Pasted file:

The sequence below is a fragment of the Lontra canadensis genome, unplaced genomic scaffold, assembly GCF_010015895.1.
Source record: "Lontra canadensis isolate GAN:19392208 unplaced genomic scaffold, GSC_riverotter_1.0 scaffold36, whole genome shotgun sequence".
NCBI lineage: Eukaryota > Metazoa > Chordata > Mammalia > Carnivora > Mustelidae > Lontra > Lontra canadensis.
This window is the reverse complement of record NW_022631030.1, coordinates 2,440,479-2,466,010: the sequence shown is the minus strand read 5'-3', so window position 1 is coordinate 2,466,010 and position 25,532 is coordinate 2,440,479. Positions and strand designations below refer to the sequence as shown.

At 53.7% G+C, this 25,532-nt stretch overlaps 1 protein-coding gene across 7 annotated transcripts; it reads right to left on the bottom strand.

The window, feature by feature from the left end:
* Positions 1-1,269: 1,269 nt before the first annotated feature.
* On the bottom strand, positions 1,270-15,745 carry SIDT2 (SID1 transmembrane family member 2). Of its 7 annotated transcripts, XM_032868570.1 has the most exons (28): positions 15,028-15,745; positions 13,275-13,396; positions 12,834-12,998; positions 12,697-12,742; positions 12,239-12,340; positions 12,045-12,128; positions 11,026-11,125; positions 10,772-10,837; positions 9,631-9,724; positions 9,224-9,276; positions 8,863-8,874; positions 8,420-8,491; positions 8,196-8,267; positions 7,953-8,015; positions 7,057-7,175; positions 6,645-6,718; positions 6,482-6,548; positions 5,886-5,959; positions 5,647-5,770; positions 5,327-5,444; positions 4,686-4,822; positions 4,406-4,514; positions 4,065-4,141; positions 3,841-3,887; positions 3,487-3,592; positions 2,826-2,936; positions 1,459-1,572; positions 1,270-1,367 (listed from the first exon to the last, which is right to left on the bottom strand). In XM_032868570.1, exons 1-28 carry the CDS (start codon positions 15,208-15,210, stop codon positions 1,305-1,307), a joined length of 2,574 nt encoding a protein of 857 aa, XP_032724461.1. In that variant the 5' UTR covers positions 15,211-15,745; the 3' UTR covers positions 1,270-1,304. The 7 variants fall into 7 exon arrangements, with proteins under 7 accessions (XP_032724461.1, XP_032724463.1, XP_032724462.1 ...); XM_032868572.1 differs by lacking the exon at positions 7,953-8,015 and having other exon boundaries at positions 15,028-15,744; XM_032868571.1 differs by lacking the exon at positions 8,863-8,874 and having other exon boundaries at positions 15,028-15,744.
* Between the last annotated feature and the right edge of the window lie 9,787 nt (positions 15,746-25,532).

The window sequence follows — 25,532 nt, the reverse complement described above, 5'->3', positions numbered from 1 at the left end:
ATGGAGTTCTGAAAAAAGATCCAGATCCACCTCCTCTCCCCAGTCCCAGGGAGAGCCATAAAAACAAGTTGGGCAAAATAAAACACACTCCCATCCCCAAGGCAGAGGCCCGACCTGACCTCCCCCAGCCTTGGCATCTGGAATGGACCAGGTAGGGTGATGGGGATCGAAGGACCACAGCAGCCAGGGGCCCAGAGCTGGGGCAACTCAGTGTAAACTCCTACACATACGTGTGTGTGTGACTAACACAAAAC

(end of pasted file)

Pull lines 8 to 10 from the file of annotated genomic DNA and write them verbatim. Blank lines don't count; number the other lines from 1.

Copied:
* On the bottom strand, positions 1,270-15,745 carry SIDT2 (SID1 transmembrane family member 2). Of its 7 annotated transcripts, XM_032868570.1 has the most exons (28): positions 15,028-15,745; positions 13,275-13,396; positions 12,834-12,998; positions 12,697-12,742; positions 12,239-12,340; positions 12,045-12,128; positions 11,026-11,125; positions 10,772-10,837; positions 9,631-9,724; positions 9,224-9,276; positions 8,863-8,874; positions 8,420-8,491; positions 8,196-8,267; positions 7,953-8,015; positions 7,057-7,175; positions 6,645-6,718; positions 6,482-6,548; positions 5,886-5,959; positions 5,647-5,770; positions 5,327-5,444; positions 4,686-4,822; positions 4,406-4,514; positions 4,065-4,141; positions 3,841-3,887; positions 3,487-3,592; positions 2,826-2,936; positions 1,459-1,572; positions 1,270-1,367 (listed from the first exon to the last, which is right to left on the bottom strand). In XM_032868570.1, exons 1-28 carry the CDS (start codon positions 15,208-15,210, stop codon positions 1,305-1,307), a joined length of 2,574 nt encoding a protein of 857 aa, XP_032724461.1. In that variant the 5' UTR covers positions 15,211-15,745; the 3' UTR covers positions 1,270-1,304. The 7 variants fall into 7 exon arrangements, with proteins under 7 accessions (XP_032724461.1, XP_032724463.1, XP_032724462.1 ...); XM_032868572.1 differs by lacking the exon at positions 7,953-8,015 and having other exon boundaries at positions 15,028-15,744; XM_032868571.1 differs by lacking the exon at positions 8,863-8,874 and having other exon boundaries at positions 15,028-15,744.
* Between the last annotated feature and the right edge of the window lie 9,787 nt (positions 15,746-25,532).

The window sequence follows — 25,532 nt, the reverse complement described above, 5'->3', positions numbered from 1 at the left end: